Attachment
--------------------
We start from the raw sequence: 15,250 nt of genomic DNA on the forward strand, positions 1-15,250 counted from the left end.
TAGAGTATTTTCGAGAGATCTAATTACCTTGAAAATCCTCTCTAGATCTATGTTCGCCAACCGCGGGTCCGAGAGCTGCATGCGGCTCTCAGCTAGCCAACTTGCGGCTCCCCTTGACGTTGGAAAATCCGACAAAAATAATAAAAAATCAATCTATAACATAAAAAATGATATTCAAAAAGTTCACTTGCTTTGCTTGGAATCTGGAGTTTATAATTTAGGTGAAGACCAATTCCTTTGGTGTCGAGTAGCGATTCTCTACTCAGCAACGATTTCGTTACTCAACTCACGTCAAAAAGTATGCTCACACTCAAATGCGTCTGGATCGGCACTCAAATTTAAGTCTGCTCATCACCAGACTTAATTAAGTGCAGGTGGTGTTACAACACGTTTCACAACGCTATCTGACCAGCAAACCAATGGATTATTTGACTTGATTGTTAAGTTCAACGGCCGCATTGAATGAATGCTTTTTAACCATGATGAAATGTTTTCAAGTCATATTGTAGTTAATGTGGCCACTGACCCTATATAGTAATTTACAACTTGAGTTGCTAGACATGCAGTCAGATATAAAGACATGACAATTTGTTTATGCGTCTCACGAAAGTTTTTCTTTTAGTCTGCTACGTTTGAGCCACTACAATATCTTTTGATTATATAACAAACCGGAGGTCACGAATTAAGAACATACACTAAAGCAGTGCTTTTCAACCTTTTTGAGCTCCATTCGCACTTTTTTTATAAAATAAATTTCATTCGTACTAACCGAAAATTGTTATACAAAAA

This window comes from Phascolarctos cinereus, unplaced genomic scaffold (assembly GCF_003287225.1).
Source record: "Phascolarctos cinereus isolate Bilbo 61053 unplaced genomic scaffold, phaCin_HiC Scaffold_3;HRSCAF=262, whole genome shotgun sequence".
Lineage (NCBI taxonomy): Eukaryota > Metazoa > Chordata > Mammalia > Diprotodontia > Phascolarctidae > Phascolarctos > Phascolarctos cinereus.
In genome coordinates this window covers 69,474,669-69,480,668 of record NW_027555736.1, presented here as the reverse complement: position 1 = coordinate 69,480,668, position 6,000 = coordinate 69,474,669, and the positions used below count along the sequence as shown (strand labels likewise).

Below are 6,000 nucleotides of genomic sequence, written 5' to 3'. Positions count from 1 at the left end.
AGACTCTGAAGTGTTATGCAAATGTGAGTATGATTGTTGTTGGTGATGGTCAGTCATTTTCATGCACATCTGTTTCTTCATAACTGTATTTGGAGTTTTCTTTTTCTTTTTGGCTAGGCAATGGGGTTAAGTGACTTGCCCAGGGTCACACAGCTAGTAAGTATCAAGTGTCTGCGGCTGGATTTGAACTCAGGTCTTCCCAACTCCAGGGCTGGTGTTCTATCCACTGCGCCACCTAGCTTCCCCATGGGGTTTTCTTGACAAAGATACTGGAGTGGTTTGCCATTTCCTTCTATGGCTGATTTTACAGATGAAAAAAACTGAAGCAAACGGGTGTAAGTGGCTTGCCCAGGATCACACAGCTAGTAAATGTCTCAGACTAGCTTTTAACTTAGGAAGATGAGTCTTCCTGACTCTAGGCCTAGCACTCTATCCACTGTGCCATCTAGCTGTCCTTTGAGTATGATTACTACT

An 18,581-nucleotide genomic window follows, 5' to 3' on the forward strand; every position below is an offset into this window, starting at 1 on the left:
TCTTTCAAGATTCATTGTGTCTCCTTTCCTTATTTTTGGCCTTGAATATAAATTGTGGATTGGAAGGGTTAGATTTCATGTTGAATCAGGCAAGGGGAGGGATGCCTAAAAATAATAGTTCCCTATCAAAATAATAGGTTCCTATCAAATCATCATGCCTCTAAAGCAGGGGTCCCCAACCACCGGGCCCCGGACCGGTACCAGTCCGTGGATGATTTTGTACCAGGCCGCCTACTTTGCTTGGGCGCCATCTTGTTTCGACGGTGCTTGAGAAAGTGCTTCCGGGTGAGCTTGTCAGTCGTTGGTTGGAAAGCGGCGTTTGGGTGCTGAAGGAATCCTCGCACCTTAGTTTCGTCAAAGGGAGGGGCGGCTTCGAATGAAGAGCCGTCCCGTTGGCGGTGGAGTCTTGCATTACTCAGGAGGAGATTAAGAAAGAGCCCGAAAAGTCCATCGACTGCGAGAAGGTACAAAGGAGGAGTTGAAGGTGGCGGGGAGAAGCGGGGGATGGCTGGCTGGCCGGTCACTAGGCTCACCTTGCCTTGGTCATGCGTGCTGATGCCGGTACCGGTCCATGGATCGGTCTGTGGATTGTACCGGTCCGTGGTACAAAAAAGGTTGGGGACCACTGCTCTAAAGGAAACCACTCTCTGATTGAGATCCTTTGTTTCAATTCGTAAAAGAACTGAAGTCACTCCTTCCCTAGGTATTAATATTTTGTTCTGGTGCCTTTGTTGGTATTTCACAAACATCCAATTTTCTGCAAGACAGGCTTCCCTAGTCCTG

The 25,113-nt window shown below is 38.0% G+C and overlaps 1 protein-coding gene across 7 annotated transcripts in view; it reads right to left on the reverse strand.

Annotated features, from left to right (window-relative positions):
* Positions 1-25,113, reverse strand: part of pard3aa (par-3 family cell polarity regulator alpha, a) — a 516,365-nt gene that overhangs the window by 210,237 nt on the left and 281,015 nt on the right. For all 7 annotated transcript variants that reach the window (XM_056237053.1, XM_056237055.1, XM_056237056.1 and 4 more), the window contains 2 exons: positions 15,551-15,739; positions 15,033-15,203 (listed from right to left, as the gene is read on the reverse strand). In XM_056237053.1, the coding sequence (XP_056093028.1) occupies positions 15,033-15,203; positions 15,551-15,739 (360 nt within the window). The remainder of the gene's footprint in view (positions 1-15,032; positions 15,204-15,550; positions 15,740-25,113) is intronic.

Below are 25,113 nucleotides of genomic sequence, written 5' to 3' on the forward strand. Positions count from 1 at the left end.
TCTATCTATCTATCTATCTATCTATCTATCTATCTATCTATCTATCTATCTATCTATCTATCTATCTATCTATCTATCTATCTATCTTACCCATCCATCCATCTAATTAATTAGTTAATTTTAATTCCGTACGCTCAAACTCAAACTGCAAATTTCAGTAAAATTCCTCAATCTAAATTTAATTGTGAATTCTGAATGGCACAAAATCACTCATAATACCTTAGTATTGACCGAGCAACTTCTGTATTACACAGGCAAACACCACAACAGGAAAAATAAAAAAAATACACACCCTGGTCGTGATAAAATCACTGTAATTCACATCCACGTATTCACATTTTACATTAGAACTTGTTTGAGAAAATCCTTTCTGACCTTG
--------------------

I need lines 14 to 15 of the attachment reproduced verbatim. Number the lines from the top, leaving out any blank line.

Below are 25,113 nucleotides of genomic sequence, written 5' to 3' on the forward strand. Positions count from 1 at the left end.
TCTATCTATCTATCTATCTATCTATCTATCTATCTATCTATCTATCTATCTATCTATCTATCTATCTATCTATCTATCTATCTATCTTACCCATCCATCCATCTAATTAATTAGTTAATTTTAATTCCGTACGCTCAAACTCAAACTGCAAATTTCAGTAAAATTCCTCAATCTAAATTTAATTGTGAATTCTGAATGGCACAAAATCACTCATAATACCTTAGTATTGACCGAGCAACTTCTGTATTACACAGGCAAACACCACAACAGGAAAAATAAAAAAAATACACACCCTGGTCGTGATAAAATCACTGTAATTCACATCCACGTATTCACATTTTACATTAGAACTTGTTTGAGAAAATCCTTTCTGACCTTG